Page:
David Christmas has spent more than two decades of his career ‘delivering’ for companies and people. Despite the indication given by his name, it’s not because he’s related to Santa Claus.
It’s because he is the current CEO for the MEA division of DHL Supply Chain, a role he took on at the beginning of 2018. Prior to joining DHL in 2004, he spent almost nine years with UK’s Royal Mail and also at Kuwait Petroleum. He has lived in six countries and managed in 55.
Twenty years in any industry is a long time, but David claims that everything still feels new to him. “The best thing about the industry I am in is its breadth of activity,” he says.
“The best thing about the industry I am in is its breadth of activity.”
“DHL operates in every sector, whether it is energy, consumer, retail, manufacturing, technology, automobility or health care. We run other companies’ supply chains, which gives our work huge variety.”
For the MEA division that David leads, a big part of the variety comes from challenges that are unique to the region. “Transport infrastructure aren’t always great in the markets I look after,” he points out. “But in our industry, timeliness is always important and if it is not achieved, the repercussions can be quite significant.”
The urgency is felt most strongly in the energy sector in the Middle East, where, as one may expect, oil exports are an important part of the economy. “We have to help keep the oil pumping,” David emphasises. “If we were to let any part of the operation down, the consequences to our customers could be huge.”
Another critical sector is medical and healthcare, which often requires temperature-controlled deliveries to hard-to-reach regions, made under the additional pressure of having human lives at stake.
In Uganda, the firm has taken to delivering vaccines by drones to remote areas, significantly simplifying the supply chain. Given these challenges, it’s a good thing David has DHL’s extensive resources at his disposal.
“What we bring to the table that not many of our competitors can is the sharing of best practices across geographies,” he explains. “This is particularly important in the MEA region, where many of the markets are still developing. We strive to share solutions with our customers that have proven effective in more mature markets around the world so they get an insight into what can be achieved.”
While the challenges are unique, so are the opportunities. “Outsourcing in the MEA markets isn’t as common as it is in other parts of the world,” David says.
“Often, when we get a new customer, it may be the first time the company is outsourcing its supply chain to a third party, so there are many more opportunities for us to get our foot in early.”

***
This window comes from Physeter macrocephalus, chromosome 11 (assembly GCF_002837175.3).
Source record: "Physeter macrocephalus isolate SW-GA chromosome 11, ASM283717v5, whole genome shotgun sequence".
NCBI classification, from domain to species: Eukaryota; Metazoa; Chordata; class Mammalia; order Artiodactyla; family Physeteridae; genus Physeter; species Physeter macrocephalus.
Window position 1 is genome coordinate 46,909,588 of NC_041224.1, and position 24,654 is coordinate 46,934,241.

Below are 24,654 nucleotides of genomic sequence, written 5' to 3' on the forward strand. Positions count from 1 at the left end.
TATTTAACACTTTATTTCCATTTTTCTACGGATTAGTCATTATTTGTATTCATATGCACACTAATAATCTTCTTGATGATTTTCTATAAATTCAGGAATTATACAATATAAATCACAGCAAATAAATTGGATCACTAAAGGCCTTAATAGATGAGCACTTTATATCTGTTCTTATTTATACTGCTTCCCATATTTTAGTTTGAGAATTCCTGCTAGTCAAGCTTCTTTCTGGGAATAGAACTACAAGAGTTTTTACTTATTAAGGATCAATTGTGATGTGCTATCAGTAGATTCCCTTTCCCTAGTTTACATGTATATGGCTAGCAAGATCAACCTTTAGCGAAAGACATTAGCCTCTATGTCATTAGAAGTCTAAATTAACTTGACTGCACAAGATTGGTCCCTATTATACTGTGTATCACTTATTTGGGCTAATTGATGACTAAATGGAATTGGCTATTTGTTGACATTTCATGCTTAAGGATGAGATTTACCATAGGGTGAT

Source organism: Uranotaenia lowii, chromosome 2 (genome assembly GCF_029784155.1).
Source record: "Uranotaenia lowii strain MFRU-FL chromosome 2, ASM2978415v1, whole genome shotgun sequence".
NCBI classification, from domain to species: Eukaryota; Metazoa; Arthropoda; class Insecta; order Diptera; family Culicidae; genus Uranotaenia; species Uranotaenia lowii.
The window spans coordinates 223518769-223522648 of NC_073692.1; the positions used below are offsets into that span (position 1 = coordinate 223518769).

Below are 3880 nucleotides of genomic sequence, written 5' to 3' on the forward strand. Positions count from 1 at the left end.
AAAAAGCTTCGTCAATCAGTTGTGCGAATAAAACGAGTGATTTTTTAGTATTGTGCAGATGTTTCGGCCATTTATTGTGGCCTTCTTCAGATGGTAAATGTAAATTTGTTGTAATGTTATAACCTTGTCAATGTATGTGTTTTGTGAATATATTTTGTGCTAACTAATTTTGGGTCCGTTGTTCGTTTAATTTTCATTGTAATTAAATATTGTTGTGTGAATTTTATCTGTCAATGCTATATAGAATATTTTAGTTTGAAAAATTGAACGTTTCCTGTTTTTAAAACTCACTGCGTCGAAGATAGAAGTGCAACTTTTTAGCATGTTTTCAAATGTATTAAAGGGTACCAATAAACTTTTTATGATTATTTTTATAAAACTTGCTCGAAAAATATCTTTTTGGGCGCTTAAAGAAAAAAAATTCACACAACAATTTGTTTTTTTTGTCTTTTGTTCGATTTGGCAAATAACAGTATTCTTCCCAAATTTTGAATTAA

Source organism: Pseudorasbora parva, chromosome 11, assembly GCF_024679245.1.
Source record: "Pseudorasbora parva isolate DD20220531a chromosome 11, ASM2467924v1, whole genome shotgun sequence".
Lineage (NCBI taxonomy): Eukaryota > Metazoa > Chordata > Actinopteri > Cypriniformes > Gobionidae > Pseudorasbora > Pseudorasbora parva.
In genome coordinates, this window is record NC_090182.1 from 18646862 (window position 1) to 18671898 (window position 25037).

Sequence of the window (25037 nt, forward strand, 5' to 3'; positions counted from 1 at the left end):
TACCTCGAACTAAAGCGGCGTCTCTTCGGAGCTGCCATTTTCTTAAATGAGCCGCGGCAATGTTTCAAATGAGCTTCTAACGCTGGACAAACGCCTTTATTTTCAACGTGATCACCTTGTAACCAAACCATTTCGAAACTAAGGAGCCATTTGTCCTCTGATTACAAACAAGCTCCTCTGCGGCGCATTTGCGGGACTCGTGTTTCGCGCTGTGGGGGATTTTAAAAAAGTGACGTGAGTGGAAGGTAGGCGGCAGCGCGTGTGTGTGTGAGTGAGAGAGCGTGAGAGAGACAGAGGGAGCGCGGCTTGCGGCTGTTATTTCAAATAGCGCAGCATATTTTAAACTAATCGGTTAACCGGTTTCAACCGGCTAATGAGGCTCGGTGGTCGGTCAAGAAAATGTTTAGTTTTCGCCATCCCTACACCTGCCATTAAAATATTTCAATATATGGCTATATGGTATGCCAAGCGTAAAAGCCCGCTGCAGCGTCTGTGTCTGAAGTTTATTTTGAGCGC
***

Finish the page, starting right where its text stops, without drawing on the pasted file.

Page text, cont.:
Although the bottom line is important to every business leader, it’s not the only thing that drives David. “DHL is by far the largest supply chain business in the world, but I don’t believe that scale is everything. It is only one indicator of success. What’s also important to us is to deliver excellence consistently so that our customers choose to use us time and again, and we can grow with them.”
“I also believe that you can’t run a successful business in today’s world without finding the right combination of people and technology; you need both passionate people and industry-leading technology.” he continues.
And one cannot speak about passionate people and technology without alluding to DHL’s stellar Corporate Social Responsibility programs. Working closely with the UN, the firm runs an emergency response team that is deployed to disaster locations on short notice to help deliver aid efficiently. The team’s most recent mission is in Mozambique, due to Cyclone Idai.
Indeed, big corporations like DHL have the potential to make a massive impact on the emerging markets they are in, a fact that David never allows himself to forget.
“We have more than 500,000 people in our business and many of them rely on DHL for their family’s wellbeing. Knowing this gives a lot of meaning to my work. These employees not only take a lot of pride in the company, but also really need us,” he says.
“In my professional life, I’ve always tried to take the path less travelled and to take on more difficult business opportunities in more vibrant geographies. It gives me more chances to make a difference.”
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